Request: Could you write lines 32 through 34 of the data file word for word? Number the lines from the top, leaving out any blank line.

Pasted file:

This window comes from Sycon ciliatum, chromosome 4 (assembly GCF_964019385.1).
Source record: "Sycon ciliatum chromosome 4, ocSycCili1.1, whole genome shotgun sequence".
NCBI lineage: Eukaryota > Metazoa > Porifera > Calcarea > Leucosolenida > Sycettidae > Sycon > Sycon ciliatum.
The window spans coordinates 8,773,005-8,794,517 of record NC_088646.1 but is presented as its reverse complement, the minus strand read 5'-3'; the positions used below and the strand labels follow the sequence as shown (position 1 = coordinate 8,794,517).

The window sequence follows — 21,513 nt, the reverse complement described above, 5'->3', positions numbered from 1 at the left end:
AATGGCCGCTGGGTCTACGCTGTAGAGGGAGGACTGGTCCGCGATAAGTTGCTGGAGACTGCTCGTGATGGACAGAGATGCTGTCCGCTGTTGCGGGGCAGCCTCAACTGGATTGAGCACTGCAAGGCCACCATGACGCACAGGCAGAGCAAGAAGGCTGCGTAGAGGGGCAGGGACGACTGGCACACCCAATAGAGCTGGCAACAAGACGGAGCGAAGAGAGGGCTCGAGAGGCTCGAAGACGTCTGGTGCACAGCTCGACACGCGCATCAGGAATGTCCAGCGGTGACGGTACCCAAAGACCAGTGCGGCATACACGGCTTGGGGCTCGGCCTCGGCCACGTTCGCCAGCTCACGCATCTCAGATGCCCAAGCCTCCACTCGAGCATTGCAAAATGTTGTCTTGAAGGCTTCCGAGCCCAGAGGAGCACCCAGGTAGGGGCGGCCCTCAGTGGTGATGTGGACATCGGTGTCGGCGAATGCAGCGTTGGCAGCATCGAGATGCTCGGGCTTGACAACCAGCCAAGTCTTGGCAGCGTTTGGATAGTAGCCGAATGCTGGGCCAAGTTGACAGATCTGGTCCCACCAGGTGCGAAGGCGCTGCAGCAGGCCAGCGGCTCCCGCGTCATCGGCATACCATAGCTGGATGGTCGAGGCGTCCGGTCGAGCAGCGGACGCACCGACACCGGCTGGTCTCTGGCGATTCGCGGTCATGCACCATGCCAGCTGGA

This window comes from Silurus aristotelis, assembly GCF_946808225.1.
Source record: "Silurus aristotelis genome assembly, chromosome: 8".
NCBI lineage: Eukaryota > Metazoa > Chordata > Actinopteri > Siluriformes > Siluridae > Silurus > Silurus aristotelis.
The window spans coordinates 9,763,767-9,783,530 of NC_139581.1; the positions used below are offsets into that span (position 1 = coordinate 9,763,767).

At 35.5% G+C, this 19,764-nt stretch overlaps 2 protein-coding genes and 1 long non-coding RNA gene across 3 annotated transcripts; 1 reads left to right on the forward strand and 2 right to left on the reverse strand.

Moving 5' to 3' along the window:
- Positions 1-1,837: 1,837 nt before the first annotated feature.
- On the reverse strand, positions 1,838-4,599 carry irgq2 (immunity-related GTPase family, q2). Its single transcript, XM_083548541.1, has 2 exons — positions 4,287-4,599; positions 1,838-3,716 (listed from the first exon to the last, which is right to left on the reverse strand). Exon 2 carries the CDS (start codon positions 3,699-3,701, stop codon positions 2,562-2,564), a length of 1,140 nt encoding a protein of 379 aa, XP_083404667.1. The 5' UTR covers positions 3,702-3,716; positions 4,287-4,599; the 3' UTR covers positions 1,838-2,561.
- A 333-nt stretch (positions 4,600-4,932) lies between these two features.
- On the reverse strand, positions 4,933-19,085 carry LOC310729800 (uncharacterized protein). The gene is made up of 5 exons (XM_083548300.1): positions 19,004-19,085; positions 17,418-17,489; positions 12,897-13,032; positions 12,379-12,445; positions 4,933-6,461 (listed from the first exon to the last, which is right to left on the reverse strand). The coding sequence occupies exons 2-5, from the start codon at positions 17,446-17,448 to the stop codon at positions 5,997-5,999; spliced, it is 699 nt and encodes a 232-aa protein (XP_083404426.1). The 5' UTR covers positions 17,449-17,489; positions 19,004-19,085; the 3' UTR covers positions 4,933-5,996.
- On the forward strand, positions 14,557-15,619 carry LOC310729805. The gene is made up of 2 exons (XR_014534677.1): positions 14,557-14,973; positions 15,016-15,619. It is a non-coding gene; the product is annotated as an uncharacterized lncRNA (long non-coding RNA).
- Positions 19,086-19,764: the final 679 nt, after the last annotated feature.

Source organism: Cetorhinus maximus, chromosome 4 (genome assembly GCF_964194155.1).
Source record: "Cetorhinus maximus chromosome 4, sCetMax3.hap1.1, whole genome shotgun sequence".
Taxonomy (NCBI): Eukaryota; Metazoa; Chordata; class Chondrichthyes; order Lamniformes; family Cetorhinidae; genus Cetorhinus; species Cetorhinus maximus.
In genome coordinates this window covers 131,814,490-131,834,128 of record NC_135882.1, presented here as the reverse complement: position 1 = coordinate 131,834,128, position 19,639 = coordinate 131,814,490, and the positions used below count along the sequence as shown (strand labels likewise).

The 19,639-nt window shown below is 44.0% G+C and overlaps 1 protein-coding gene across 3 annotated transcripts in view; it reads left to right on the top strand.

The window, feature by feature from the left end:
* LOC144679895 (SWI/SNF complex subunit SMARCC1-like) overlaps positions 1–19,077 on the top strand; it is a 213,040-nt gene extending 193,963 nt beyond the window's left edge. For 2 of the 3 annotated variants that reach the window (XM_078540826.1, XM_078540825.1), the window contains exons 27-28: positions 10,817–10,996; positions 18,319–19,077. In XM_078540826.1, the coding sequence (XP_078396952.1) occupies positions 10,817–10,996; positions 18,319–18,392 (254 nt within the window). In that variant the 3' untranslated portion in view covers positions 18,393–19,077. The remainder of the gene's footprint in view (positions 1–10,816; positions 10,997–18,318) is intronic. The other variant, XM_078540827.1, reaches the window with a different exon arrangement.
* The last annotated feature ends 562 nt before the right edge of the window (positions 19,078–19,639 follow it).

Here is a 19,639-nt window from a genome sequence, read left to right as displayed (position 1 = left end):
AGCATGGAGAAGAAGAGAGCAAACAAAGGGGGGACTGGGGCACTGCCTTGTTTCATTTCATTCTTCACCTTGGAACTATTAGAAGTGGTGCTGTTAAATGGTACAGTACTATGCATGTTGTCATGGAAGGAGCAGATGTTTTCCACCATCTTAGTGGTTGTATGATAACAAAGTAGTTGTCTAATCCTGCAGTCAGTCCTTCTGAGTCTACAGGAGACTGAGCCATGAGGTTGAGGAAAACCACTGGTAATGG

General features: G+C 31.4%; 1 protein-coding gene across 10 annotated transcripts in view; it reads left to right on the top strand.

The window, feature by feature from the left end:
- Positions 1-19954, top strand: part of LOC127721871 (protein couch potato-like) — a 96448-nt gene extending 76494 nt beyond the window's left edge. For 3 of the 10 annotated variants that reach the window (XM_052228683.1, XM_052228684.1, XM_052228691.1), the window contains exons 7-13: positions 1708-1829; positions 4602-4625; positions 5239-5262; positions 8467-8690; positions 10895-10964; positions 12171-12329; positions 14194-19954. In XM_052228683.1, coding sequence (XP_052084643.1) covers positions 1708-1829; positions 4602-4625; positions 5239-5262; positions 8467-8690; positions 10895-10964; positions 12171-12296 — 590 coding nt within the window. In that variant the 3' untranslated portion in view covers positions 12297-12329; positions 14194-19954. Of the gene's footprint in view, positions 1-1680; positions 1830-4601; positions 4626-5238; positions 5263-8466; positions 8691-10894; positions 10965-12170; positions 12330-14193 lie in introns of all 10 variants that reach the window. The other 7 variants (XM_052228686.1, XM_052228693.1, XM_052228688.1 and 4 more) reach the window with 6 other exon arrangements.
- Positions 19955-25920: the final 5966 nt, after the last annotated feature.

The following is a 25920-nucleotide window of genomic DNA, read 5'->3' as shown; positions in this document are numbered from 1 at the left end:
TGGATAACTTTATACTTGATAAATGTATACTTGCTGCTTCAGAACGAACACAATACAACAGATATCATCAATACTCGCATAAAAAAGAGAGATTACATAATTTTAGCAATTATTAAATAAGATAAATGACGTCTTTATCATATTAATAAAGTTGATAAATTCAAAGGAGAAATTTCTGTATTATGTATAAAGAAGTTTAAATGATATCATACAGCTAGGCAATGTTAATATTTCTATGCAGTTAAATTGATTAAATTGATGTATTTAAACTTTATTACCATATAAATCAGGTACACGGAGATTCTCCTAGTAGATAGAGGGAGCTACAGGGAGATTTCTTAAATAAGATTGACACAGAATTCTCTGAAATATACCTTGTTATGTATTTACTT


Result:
- Positions 19955-25920: the final 5966 nt, after the last annotated feature.

The following is a 25920-nucleotide window of genomic DNA, read 5'->3' as shown; positions in this document are numbered from 1 at the left end:
TGGATAACTTTATACTTGATAAATGTATACTTGCTGCTTCAGAACGAACACAATACAACAGATATCATCAATACTCGCATAAAAAAGAGAGATTACATAATTTTAGCAATTATTAAATAAGATAAATGACGTCTTTATCATATTAATAAAGTTGATAAATTCAAAGGAGAAATTTCTGTATTATGTATAAAGAAGTTTAAATGATATCATACAGCTAGGCAATGTTAATATTTCTATGCAGTTAAATTGATTAAATTGATGTATTTAAACTTTATTACCATATAAATCAGGTACACGGAGATTCTCCTAGTAGATAGAGGGAGCTACAGGGAGATTTCTTAAATAAGATTGACACAGAATTCTCTGAAATATACCTTGTTATGTATTTACTT